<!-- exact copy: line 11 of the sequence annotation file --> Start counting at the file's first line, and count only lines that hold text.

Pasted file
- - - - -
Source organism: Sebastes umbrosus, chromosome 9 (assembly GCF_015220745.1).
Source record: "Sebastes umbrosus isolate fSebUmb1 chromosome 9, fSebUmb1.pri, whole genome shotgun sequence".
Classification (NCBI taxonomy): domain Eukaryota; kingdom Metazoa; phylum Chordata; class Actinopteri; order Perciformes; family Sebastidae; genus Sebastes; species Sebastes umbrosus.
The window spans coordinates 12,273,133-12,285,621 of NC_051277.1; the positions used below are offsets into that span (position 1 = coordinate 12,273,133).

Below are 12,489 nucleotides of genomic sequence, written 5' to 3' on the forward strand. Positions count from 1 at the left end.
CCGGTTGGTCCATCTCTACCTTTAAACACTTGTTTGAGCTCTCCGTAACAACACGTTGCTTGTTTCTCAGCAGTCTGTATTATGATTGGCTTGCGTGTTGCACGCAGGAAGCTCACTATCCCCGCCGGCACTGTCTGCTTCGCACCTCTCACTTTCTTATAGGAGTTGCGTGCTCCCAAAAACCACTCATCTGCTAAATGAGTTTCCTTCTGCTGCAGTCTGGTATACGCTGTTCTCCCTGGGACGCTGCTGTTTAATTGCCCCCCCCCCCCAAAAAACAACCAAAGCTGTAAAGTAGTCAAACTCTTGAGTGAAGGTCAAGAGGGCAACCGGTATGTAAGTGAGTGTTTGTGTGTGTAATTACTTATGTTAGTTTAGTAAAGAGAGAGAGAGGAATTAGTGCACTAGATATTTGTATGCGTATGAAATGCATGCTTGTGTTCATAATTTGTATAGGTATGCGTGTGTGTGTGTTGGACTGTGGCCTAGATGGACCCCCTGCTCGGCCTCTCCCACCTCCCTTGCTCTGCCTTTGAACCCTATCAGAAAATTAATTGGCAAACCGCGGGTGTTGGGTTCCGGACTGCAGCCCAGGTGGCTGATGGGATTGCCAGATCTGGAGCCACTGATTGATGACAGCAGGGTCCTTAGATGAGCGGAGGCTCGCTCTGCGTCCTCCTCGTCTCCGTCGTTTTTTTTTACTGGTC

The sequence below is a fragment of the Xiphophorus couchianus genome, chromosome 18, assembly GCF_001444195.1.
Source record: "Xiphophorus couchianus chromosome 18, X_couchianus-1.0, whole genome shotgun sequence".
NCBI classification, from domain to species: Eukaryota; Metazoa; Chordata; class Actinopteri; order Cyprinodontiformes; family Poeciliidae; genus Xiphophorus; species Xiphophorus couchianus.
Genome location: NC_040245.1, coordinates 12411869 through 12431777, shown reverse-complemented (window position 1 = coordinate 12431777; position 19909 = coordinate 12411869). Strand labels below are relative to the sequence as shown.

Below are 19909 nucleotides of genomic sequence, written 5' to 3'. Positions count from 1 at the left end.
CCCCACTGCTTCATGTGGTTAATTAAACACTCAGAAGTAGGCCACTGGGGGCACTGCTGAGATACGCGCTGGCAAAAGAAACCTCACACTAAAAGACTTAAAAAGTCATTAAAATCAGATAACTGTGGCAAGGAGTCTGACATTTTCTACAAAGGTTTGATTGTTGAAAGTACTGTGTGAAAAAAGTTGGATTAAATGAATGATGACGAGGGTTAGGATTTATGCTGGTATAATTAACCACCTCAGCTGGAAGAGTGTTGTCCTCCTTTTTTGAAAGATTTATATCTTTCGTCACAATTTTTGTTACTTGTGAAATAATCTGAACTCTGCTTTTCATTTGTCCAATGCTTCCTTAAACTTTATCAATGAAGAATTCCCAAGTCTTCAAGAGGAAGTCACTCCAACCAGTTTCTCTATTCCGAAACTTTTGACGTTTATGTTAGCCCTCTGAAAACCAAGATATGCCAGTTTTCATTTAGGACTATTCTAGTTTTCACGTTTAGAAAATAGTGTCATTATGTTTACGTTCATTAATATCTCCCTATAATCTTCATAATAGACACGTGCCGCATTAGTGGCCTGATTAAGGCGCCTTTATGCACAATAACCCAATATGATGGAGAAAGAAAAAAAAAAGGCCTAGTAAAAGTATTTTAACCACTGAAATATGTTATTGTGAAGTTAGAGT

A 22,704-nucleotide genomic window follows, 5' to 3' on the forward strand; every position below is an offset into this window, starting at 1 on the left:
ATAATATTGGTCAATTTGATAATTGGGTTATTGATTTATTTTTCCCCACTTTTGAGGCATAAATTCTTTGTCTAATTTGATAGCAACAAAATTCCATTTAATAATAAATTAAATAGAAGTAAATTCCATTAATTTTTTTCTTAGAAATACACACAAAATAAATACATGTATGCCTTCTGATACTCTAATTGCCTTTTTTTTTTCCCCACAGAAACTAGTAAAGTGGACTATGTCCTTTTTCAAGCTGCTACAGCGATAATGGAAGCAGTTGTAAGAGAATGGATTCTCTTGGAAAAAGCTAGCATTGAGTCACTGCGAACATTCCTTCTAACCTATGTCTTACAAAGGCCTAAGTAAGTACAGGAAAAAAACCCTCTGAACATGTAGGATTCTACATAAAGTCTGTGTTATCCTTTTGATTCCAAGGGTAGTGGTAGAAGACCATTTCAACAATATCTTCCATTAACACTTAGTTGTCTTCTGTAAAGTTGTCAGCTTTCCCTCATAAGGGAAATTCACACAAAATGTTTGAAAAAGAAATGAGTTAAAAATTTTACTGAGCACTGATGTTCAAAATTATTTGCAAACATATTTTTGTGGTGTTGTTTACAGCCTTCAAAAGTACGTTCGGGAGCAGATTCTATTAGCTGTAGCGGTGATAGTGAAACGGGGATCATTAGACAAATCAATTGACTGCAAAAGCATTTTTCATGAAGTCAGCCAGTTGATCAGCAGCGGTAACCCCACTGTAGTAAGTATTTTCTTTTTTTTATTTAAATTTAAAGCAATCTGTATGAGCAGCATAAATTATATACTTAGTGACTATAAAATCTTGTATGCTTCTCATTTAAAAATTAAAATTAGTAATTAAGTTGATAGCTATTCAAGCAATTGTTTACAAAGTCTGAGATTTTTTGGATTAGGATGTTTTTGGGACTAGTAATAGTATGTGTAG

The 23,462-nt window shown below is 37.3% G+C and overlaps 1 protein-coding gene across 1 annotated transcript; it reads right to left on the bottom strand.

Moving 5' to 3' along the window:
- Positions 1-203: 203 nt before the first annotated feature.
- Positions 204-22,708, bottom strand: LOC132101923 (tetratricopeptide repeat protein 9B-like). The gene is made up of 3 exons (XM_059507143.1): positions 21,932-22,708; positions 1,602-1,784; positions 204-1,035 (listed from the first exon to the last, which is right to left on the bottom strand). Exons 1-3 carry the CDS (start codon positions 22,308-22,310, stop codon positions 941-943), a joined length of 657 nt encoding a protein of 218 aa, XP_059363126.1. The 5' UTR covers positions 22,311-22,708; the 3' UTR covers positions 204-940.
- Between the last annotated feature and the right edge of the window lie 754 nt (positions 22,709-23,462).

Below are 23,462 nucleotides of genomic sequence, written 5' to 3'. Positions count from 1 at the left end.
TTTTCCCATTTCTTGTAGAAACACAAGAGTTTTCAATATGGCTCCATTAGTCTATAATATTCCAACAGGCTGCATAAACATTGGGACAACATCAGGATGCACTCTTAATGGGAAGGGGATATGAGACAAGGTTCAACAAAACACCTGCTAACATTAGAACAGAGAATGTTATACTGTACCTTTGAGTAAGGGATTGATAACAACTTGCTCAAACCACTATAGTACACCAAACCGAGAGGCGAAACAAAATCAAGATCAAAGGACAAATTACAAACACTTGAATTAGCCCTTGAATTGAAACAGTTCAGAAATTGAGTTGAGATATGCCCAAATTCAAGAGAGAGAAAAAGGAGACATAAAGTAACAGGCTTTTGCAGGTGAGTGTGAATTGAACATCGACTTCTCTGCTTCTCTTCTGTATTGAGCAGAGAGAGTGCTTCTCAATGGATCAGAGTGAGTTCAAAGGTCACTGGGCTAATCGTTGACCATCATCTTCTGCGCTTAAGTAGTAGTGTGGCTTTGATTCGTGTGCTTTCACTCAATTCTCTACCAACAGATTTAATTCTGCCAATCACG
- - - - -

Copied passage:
Below are 19909 nucleotides of genomic sequence, written 5' to 3'. Positions count from 1 at the left end.